Sri Lankan President Gotabaya Rajapaksa on Thursday emailed his resignation letter to the parliament speaker. He had fled to the Maldives earlier this week and on Thursday took a Saudi Airlines plane to Singapore. Sources have, however, refuted media reports on their onward travel. His escape to Maldives was negotiated by former Maldives President Mohamed Nasheed, sources said. Meanwhile, Sri Lankans are awaiting his resignation, a day after he fled to escape an uprising against an economic crisis blamed on his government's mismanagement.
Sri Lankan President Gotabaya Rajapaksa's original resignation letter will be flown into Colombo from Singapore as soon as possible, a source with knowledge of the matter told Reuters on Thursday. Rajapaksa earlier emailed his resignation to the speaker of Sri Lanka's parliament, two government sources said, after he fled to Singapore following mass protests over his country's economic meltdown. The speaker wants to see the original before formally announcing the president's resignation, the first source said.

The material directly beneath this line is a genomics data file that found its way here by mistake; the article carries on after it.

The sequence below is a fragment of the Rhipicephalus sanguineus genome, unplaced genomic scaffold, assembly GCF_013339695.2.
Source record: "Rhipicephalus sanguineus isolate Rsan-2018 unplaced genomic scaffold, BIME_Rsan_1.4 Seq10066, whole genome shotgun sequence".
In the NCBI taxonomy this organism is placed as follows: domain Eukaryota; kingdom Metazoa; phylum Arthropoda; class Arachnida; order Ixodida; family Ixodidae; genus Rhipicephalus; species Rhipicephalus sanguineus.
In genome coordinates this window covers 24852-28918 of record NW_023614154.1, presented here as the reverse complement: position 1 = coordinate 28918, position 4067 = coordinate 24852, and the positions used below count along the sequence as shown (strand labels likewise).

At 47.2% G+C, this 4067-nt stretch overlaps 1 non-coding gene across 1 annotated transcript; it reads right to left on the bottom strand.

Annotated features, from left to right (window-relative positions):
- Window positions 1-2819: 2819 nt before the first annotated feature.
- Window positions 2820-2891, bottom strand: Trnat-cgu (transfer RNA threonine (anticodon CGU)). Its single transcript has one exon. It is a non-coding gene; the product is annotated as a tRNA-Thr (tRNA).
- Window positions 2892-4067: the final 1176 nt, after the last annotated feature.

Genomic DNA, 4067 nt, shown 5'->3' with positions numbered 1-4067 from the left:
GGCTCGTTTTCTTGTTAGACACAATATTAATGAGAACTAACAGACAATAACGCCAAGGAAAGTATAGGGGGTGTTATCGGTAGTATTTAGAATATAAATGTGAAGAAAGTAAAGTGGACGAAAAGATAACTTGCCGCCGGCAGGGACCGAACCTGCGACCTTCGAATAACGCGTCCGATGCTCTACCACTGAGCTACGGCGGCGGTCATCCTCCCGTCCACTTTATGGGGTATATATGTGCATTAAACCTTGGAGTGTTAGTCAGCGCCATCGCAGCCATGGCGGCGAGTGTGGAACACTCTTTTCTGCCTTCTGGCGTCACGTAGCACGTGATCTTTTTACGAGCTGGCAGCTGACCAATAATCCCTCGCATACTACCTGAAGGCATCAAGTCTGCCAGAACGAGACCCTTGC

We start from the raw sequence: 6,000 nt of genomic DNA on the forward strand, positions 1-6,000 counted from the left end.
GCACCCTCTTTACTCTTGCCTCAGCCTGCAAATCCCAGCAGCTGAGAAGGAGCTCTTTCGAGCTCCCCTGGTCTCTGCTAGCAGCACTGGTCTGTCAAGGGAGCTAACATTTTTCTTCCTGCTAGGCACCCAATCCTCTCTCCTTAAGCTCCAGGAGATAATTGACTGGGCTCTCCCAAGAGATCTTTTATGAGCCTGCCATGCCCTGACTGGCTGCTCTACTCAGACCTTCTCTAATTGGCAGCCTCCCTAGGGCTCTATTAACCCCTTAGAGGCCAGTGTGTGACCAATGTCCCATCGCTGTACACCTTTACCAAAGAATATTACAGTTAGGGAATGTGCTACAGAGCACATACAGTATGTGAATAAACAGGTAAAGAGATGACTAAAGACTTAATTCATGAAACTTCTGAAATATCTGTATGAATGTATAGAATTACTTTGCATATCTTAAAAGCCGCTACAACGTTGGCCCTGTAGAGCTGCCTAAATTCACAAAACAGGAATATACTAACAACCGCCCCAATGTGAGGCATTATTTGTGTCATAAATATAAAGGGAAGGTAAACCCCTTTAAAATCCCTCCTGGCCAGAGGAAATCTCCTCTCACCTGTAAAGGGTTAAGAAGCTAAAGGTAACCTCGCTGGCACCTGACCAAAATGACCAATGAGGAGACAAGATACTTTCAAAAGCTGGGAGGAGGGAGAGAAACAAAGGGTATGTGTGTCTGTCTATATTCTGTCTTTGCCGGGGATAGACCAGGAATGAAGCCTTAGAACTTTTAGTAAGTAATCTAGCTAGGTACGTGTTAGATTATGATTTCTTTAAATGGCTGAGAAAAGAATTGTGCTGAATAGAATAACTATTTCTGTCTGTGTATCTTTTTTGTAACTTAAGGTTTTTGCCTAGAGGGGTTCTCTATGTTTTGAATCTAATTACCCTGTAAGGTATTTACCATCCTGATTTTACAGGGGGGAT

Sri Lanka's Parliament will not convene on Friday as Speaker Mahinda Yapa Abeywardena is yet to receive President Gotabaya Rajapaksa's resignation letter, the Speaker's Office said on Thursday. The next date for the meeting will be announced within the next three days if President Rajapaksa's resignation letter is received by the Speaker today, the Speaker's Office said. On Monday, Abeywardena had announced that Parliament will elect the new Sri Lankan President on July 20 following Rajapaksa's resignation on July 13. But Rajapaksa, 73, appointed Prime Minister Ranil Wickremesinghe as the acting President hours after he fled the country without resigning as previously announced. Abeywardena on Thursday informed Rajapaksa that he should submit his letter of resignation as soon as possible or else he will consider other options to remove him from the office.
Singapore's foreign ministry said on Thursday Sri Lanka's President Gotabaya Rajapaksa had been allowed to enter the city-state on a private visit. It said he has not asked for asylum and neither has he been granted asylum.
The President's resignation comes on a day the protesters announced they would end their occupation of official buildings, including the presidential palace, presidential secretariat and the Prime Minister's office.
The Singapore government has said the former Sri Lankan President is on a "private visit" and has not applied for asylum.
Mr Rajapaksa while he was President enjoyed immunity from arrest, which he used to leave Sri Lanka. He stepped down only after he was outside the country to avoid the possibility of being detained.